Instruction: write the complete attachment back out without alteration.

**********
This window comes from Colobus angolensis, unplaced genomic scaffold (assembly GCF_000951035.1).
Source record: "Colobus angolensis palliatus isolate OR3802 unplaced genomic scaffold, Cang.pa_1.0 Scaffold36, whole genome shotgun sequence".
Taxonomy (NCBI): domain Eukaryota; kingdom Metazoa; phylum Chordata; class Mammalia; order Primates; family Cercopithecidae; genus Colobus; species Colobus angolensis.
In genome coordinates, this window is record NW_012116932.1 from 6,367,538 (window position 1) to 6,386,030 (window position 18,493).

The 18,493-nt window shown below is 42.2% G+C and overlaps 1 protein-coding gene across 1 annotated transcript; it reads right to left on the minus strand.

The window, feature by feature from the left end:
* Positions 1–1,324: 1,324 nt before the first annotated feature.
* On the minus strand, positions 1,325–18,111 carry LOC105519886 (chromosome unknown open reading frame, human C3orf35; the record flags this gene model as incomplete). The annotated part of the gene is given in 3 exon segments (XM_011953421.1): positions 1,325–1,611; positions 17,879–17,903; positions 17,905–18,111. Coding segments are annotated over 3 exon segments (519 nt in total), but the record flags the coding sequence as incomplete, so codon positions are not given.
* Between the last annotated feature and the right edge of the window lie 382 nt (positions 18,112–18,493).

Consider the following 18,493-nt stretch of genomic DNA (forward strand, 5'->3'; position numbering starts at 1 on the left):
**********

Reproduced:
This window comes from Colobus angolensis, unplaced genomic scaffold (assembly GCF_000951035.1).
Source record: "Colobus angolensis palliatus isolate OR3802 unplaced genomic scaffold, Cang.pa_1.0 Scaffold36, whole genome shotgun sequence".
Taxonomy (NCBI): domain Eukaryota; kingdom Metazoa; phylum Chordata; class Mammalia; order Primates; family Cercopithecidae; genus Colobus; species Colobus angolensis.
In genome coordinates, this window is record NW_012116932.1 from 6,367,538 (window position 1) to 6,386,030 (window position 18,493).

The 18,493-nt window shown below is 42.2% G+C and overlaps 1 protein-coding gene across 1 annotated transcript; it reads right to left on the minus strand.

The window, feature by feature from the left end:
* Positions 1–1,324: 1,324 nt before the first annotated feature.
* On the minus strand, positions 1,325–18,111 carry LOC105519886 (chromosome unknown open reading frame, human C3orf35; the record flags this gene model as incomplete). The annotated part of the gene is given in 3 exon segments (XM_011953421.1): positions 1,325–1,611; positions 17,879–17,903; positions 17,905–18,111. Coding segments are annotated over 3 exon segments (519 nt in total), but the record flags the coding sequence as incomplete, so codon positions are not given.
* Between the last annotated feature and the right edge of the window lie 382 nt (positions 18,112–18,493).

Consider the following 18,493-nt stretch of genomic DNA (forward strand, 5'->3'; position numbering starts at 1 on the left):